The risk may go up when people get too little sleep, or too much, according to a statement from the American Heart Association (AHA).
“We do not know the optimal amount of sleep needed to minimize the risk of heart disease,” but people who get less than seven hours a night or more than nine hours may be more at risk than their peers who fall somewhere in the middle of that range, said lead statement author Dr. Marie St-Onge of Columbia University in New York City, in an email.
Previous research suggests that sleep irregularities can increase people’s risks for a variety of cardiovascular disorders, such as clogged or hardened arteries, high blood pressure, irregular heartbeat, and stroke, as well as metabolic problems such as high cholesterol, obesity and diabetes that all contribute to cardiovascular disease.
There is certainly a vicious cycle that may be going on with sleep and chronic diseases,” St-Onge added. “Bad sleep can increase the risk of obesity which then increases the risk of sleep disorders.”
Much of the scientific research about sleep and heart health focuses on insomnia or sleep apnea.
People are diagnosed with insomnia when they have difficulty falling or staying asleep for at least three nights a week for three or more months.
Sleep apnea is diagnosed when someone has an average of five or more pauses in breathing, which can last seconds to minutes, per hour of sleep. These pauses are most commonly due to a narrowed airway.
Often, these sleep issues are tied to two other health problems: diabetes and obesity. Some studies have found sleep can influence what people eat and impact their risk of obesity, for example.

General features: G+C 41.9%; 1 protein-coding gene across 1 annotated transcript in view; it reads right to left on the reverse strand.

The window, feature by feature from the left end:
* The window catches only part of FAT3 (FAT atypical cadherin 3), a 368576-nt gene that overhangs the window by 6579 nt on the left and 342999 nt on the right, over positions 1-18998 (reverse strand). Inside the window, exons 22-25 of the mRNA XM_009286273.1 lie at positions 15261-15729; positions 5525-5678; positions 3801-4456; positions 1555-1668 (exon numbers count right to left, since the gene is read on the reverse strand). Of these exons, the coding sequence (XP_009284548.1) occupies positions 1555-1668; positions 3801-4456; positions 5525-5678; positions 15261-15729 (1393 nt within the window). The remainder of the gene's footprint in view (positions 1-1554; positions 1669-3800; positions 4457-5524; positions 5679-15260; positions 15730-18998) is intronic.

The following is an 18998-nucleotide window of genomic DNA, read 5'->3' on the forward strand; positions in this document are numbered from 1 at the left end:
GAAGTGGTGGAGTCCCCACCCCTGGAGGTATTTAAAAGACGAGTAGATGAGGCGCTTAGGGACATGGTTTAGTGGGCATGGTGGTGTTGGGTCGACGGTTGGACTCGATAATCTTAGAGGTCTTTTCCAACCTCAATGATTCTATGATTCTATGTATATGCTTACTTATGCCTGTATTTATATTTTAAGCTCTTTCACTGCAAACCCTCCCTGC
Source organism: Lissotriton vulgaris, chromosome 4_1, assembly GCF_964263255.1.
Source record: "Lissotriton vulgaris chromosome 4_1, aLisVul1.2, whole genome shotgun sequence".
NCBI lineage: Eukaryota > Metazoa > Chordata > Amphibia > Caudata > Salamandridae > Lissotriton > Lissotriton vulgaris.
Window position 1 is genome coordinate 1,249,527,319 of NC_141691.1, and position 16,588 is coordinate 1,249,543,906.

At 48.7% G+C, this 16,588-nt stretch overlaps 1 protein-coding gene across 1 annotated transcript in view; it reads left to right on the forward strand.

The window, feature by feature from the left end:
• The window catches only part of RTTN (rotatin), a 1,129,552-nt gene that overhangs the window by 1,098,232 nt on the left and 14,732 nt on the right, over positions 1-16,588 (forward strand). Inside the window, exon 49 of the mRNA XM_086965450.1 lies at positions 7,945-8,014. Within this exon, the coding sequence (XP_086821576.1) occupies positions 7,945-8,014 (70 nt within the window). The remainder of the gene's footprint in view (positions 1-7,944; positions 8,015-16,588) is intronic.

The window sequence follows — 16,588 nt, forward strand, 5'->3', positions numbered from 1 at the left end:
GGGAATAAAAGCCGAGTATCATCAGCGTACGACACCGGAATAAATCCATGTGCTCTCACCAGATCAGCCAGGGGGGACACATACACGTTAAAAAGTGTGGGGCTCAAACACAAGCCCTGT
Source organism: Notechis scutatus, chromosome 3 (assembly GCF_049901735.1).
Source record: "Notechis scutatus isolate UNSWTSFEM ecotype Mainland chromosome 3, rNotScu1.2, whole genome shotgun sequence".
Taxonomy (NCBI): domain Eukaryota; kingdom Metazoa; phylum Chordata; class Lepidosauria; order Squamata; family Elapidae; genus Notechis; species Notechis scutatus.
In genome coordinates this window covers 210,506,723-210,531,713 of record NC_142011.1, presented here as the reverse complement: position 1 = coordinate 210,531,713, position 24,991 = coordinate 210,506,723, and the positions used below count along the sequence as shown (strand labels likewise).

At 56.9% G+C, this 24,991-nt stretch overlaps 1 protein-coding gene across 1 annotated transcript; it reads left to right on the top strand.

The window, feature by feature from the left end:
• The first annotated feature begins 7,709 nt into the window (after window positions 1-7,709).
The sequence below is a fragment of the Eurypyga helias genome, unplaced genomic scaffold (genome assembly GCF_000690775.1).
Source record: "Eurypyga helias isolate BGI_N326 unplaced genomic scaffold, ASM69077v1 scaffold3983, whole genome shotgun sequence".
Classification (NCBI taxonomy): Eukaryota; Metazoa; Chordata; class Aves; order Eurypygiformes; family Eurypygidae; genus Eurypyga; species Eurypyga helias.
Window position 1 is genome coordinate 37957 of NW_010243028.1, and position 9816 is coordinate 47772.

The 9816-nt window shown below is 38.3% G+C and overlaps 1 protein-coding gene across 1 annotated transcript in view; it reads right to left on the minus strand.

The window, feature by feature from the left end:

But more research is needed to see how sleep influences weight over long periods of time, according to the AHA statement.
Longer studies might also help explain how sleep variations influence cholesterol levels, diabetes, blood pressure or other risk factors for cardiovascular disease.
It’s also unclear whether treating sleep disorders could lower the risk of cardiovascular disease.
The problem is that chronic diseases, like cardiovascular disease, develop gradually,” said Kristen Knutson, a researcher at the University of Chicago who wasn’t involved in the AHA statement.
“So it’s possible that someone could be on the path toward hypertension or heart disease and not know it because it’s early in the process,” Knutson added by email.
Still, if poor sleep can speed the development of risk factors for cardiovascular disease, it makes sense for people to seek help for sleep irregularities sooner rather than later.
“My suggestion for patients is if they don’t feel they are sleeping well, they should raise the issue with their doctor themselves; don’t wait for your doctor to ask you about your sleep,” Knutson said.
About 50 to 70 million U.S. adults regularly don’t get enough sleep or suffer from a sleep disorder, the National Heart, Lung, and Blood Institute estimates.
It’s a problem that’s been getting worse over time. For example, in 2009, about 29 percent of adults reported getting not enough sleep, compared with about 22 percent in 1977.
The American Academy of Sleep Medicine and Sleep Research Society recently advised that adults get at least seven hours of sleep nightly to promote overall health.
“Heart disease is only one way things can go wrong, and poor or too short sleep can send people into a spiral,” said Till Roenneberg, of Ludwig-Maximilian-University, Munich, Germany.
“Sleeping too short and even more important – sleeping outside the time provided by the body clock – can support metabolic diseases and weight gain, which can lead to more creating difficulties, which lead to bad sleep sending you back into the loop,” Roenneberg, who wasn’t involved in the AHA statement, added by email.